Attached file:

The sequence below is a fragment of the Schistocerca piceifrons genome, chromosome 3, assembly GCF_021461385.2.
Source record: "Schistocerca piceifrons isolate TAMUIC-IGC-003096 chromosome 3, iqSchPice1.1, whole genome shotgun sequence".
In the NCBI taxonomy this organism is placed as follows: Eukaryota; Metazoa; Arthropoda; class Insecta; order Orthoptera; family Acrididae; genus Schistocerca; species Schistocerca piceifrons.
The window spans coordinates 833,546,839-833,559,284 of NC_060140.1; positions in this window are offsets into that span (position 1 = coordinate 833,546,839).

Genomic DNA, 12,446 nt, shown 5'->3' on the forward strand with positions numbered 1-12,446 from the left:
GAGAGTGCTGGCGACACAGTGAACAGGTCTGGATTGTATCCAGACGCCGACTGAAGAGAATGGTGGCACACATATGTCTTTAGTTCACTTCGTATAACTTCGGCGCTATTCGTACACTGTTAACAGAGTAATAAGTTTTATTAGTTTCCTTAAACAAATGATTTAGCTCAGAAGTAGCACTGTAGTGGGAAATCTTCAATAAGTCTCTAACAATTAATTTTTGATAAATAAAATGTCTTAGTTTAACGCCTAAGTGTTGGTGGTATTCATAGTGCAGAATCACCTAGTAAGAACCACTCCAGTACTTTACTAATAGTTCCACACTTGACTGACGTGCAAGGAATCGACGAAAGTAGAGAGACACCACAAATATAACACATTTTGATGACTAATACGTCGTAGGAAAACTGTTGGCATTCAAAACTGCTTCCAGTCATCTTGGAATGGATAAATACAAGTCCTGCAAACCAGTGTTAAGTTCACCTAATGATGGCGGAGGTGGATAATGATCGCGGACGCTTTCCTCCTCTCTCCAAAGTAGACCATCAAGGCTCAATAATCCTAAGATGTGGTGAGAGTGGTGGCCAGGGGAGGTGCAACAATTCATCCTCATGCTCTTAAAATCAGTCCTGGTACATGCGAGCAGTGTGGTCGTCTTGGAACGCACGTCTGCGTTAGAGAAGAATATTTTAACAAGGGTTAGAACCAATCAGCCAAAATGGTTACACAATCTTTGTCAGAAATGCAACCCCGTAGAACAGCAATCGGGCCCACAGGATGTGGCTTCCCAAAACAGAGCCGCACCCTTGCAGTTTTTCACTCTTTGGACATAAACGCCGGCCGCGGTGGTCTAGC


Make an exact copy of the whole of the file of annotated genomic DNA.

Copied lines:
The sequence below is a fragment of the Schistocerca piceifrons genome, chromosome 3, assembly GCF_021461385.2.
Source record: "Schistocerca piceifrons isolate TAMUIC-IGC-003096 chromosome 3, iqSchPice1.1, whole genome shotgun sequence".
In the NCBI taxonomy this organism is placed as follows: Eukaryota; Metazoa; Arthropoda; class Insecta; order Orthoptera; family Acrididae; genus Schistocerca; species Schistocerca piceifrons.
The window spans coordinates 833,546,839-833,559,284 of NC_060140.1; positions in this window are offsets into that span (position 1 = coordinate 833,546,839).

Genomic DNA, 12,446 nt, shown 5'->3' on the forward strand with positions numbered 1-12,446 from the left:
GAGAGTGCTGGCGACACAGTGAACAGGTCTGGATTGTATCCAGACGCCGACTGAAGAGAATGGTGGCACACATATGTCTTTAGTTCACTTCGTATAACTTCGGCGCTATTCGTACACTGTTAACAGAGTAATAAGTTTTATTAGTTTCCTTAAACAAATGATTTAGCTCAGAAGTAGCACTGTAGTGGGAAATCTTCAATAAGTCTCTAACAATTAATTTTTGATAAATAAAATGTCTTAGTTTAACGCCTAAGTGTTGGTGGTATTCATAGTGCAGAATCACCTAGTAAGAACCACTCCAGTACTTTACTAATAGTTCCACACTTGACTGACGTGCAAGGAATCGACGAAAGTAGAGAGACACCACAAATATAACACATTTTGATGACTAATACGTCGTAGGAAAACTGTTGGCATTCAAAACTGCTTCCAGTCATCTTGGAATGGATAAATACAAGTCCTGCAAACCAGTGTTAAGTTCACCTAATGATGGCGGAGGTGGATAATGATCGCGGACGCTTTCCTCCTCTCTCCAAAGTAGACCATCAAGGCTCAATAATCCTAAGATGTGGTGAGAGTGGTGGCCAGGGGAGGTGCAACAATTCATCCTCATGCTCTTAAAATCAGTCCTGGTACATGCGAGCAGTGTGGTCGTCTTGGAACGCACGTCTGCGTTAGAGAAGAATATTTTAACAAGGGTTAGAACCAATCAGCCAAAATGGTTACACAATCTTTGTCAGAAATGCAACCCCGTAGAACAGCAATCGGGCCCACAGGATGTGGCTTCCCAAAACAGAGCCGCACCCTTGCAGTTTTTCACTCTTTGGACATAAACGCCGGCCGCGGTGGTCTAGC